Dvar Torah Balak: Freedom of Speech

Fresh off of last week’s discussion of what God can’t do vs. what He won’t do, I thought it would be interesting to discuss, somewhat, what man can and can’t do.

Bilaam is hired to curse Israel, but he blesses them instead.  Each time he is questioned, Bilaam responds the same way: “lo uchal la’avor es pi Hashem” (I cannot trespass over the word of God), and he elaborates by saying that “I cannot speak anything that God does not allow me to speak.”

When Bilaam says that he can’t speak anything that God has not put into his mouth, he can mean to say two different things:

  1. He may not do such a thing (and perhaps it is inconceivable because of the great penalty for such a transgression)
  2. He is physically incapable of doing such a thing (and there is no penalty to speak of because transgression is impossible)

These two options are very different indeed, and when reading through the parsha, one can read both versions into the text.  In verse 22:12, God instructs Bilaam not to go with Balak’s messengers and not to curse Israel — seemingly in line with option 1 above.  In verses 20 and 35, God seems to be reminding Bilaam that even though he is accepting Balak’s offer, he is to comply with God’s wishes — again, this is seemingly in line with option 1.

Verse 23:12, 26 and 24:13 put a bit of a spin on this — in response to Balak’s ire at the blessings, Bilaam asks rhetorically, “am I not to say what God puts into my mouth?”  While the notion of Bilaam’s independence remains, it might appear that a degree of divine coercion is in play as well.  Moreover, the first two blessings, which appear immediately following an overt mention of a prophetic incident, are both preceded by God placing words into his (Bilaam’s) mouth (23:5, 16).  Perhaps this is just biblical poetry, and that’s how the Torah transmits the incidence of Bilaam’s prophecy, or perhaps Bilaam was not acting of his own volition when he made these prophecies of the blessings.

Such a dichotomy of thought exists in our mesorah — according to the Rashbatz, the prophet was “nothing more than a trumpet producing whatever sound was blown into it,” (Magen Avos 74b — Leghorn, 1795) and for this he finds an intriguing source in the Midrash Tehillim (90:4):

“R’ Elazar said in the name of R’ Jose ben Zimra: All prophets knew not what they were prophesying while they prophesied…Samuel, the master of all prophets stated “And the Lord sent Jerubaal and Bedan and Yiftach and Samuel (Samuel I 12:11).  It does not say “and me” but “and Samuel,” for he was unaware of what he himself was saying.”

This is an Akivan approach — one that emphasizes God’s prestige in his solitariness rather than in a partnership with man.  This is in line with the explanation of Moshe kibel Torah miSinai (Avos 1:1) as a reference to Moses’ complete and utter self-effacement in passively accepting the Torah and transmitting it without change — there was no insertion, no deletion and no alteration.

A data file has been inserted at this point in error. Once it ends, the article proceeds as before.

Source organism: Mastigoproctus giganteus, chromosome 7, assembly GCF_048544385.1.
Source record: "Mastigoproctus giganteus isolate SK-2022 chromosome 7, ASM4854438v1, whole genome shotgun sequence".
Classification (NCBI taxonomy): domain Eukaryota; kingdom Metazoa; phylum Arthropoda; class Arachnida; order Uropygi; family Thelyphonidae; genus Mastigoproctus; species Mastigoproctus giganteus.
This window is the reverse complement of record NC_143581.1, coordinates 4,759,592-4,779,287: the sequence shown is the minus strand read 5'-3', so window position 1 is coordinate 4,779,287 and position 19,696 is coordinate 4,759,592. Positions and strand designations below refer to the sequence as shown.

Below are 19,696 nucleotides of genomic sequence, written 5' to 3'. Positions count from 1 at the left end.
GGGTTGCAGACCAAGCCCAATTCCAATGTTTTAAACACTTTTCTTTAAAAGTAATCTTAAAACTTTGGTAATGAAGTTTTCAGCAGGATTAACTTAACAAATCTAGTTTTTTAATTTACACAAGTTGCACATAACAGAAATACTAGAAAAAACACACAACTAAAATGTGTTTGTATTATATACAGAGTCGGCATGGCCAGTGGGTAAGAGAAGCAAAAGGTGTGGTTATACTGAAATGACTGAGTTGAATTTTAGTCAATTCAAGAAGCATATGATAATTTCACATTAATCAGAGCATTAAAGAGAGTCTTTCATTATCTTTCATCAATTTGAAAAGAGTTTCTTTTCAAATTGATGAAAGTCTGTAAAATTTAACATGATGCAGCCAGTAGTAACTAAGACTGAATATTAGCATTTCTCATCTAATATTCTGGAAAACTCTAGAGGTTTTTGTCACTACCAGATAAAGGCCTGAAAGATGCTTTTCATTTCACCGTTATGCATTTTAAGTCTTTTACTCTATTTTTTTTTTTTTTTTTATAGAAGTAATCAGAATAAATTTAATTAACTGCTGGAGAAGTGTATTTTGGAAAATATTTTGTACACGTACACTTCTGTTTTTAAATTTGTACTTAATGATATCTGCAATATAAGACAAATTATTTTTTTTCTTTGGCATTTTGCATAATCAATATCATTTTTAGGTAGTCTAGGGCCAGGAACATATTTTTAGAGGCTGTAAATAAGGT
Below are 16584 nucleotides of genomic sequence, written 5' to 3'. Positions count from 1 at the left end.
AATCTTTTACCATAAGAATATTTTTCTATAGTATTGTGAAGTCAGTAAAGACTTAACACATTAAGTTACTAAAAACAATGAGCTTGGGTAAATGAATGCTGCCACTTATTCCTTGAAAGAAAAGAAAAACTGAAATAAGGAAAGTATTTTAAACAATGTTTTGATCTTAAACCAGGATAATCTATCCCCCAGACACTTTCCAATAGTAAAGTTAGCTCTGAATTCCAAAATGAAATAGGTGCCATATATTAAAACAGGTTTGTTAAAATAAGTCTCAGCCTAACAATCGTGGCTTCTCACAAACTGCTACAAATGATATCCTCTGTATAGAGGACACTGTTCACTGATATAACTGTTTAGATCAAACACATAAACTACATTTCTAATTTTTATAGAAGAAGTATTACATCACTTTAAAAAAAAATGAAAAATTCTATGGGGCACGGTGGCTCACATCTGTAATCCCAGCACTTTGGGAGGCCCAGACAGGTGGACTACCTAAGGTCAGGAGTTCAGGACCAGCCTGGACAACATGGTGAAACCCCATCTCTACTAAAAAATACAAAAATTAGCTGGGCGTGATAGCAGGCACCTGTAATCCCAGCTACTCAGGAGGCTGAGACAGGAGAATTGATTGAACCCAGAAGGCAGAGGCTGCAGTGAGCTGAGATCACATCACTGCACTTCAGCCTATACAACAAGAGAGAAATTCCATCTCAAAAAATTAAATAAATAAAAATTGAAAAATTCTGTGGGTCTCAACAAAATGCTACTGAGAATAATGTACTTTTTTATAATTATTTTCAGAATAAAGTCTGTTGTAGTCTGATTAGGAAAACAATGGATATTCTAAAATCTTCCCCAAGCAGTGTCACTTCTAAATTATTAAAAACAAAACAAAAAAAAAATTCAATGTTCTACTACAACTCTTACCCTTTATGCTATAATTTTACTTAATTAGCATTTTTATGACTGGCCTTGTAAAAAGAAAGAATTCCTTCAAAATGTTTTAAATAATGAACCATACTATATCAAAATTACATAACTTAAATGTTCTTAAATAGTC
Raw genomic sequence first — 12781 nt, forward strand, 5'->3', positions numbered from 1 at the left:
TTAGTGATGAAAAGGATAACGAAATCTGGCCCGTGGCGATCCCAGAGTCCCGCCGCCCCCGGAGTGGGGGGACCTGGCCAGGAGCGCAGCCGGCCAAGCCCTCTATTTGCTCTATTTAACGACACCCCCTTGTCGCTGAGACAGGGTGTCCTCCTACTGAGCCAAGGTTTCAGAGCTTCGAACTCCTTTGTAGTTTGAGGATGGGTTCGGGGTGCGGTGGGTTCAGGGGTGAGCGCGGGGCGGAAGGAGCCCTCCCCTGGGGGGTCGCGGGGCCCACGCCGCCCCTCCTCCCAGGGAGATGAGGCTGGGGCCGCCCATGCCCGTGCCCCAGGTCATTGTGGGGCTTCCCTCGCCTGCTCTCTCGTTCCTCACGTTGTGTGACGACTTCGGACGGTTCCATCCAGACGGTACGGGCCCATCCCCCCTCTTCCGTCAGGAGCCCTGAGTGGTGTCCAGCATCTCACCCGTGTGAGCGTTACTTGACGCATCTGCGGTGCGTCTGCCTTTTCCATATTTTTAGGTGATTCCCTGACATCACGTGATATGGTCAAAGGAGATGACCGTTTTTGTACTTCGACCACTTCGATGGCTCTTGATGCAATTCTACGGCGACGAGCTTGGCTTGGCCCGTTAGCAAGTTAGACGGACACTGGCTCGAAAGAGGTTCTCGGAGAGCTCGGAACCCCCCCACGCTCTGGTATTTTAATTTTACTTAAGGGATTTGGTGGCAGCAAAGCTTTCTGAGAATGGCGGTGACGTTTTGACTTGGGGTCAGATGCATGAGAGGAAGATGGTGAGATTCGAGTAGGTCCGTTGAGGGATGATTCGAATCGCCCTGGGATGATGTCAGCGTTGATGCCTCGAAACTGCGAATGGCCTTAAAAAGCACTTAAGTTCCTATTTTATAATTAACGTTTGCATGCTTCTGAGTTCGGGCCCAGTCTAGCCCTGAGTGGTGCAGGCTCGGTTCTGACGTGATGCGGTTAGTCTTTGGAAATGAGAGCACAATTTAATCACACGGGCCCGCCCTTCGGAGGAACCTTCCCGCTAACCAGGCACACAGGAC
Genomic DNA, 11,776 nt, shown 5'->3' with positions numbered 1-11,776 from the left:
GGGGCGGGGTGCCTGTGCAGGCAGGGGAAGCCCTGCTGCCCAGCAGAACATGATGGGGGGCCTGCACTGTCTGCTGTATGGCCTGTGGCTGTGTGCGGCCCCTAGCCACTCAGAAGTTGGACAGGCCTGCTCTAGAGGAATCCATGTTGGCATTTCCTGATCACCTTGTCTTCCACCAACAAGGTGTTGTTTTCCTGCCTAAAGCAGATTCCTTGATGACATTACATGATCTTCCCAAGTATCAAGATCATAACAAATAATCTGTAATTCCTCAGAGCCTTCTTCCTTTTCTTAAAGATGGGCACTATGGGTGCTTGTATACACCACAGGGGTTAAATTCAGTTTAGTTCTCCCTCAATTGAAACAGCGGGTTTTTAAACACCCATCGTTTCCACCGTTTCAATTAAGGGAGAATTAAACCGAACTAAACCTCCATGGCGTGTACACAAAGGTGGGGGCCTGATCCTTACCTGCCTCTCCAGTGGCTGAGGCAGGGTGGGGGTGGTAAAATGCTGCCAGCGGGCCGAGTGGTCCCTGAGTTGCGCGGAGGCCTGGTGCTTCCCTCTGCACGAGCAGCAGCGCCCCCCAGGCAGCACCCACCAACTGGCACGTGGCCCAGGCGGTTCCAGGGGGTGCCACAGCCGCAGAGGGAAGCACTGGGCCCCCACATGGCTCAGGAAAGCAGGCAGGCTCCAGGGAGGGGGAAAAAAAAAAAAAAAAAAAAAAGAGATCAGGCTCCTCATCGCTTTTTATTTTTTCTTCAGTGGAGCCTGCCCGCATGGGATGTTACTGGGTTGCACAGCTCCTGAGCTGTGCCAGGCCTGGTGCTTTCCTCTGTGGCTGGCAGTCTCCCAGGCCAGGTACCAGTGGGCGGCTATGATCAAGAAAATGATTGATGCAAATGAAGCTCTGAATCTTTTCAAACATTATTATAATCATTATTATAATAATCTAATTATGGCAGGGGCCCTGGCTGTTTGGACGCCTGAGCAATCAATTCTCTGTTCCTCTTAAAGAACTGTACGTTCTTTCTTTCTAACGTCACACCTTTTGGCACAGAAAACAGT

Conversely, the school of R’ Ishmael proposes a more vibrant human participation is prophecy.  In the preliminary Haftarah blessing, we evoke those selected for their prophecy and mention how God was “pleased with their words spoken in truth” and we recall the “true prophets.”  What made them “true” other than their dutiful fulfillment of the word of God (to transmit other words of God)?  But if the prophet necessarily went into a trance to deliver his or her prophecy and, as the Midrash puts it, was unaware of what was coming from his or her lips, in what sense are the words of prophecy the property and responsibility of the prophet?  They are God’s words spoken by the prophet by coercion.  And what of Jonah’s delinquency in delivering his prophetic message to the city of Ninveh…if the prophet is but a trumpet, since when do the instruments decide when and where they will play in concert?

Another interesting spin on this is the concept that a prophecy given to two different prophets will yield different prophetic messages.  The Talmud (Bavli Sanhedrin 89a) discusses this point, bringing the story in the Navi (how appropriate) in which King Yehoshafat invalidates the 400 so-called prophets based on the striking uniformity of their prophecies (Kings I 22:6-8) — he had a tradition from his grandfather’s house that no prophets would ever provide the identical prophecy based even on identical revelation.  This suggests a tremendous individualization to prophecy that serves to link the prophecy to the prophet, something hardly in line with the prophet as a mere conduit through which prophecy flows.

I found this all very intriguing — but what does it mean for Bilaam?  What did he mean when he said he “can’t” — was he speaking literally or figuratively?  I leave you with that question because I could not come up with a comprehensive solution, but I did think this topic was intellectually stimulating and quite worthy of mention.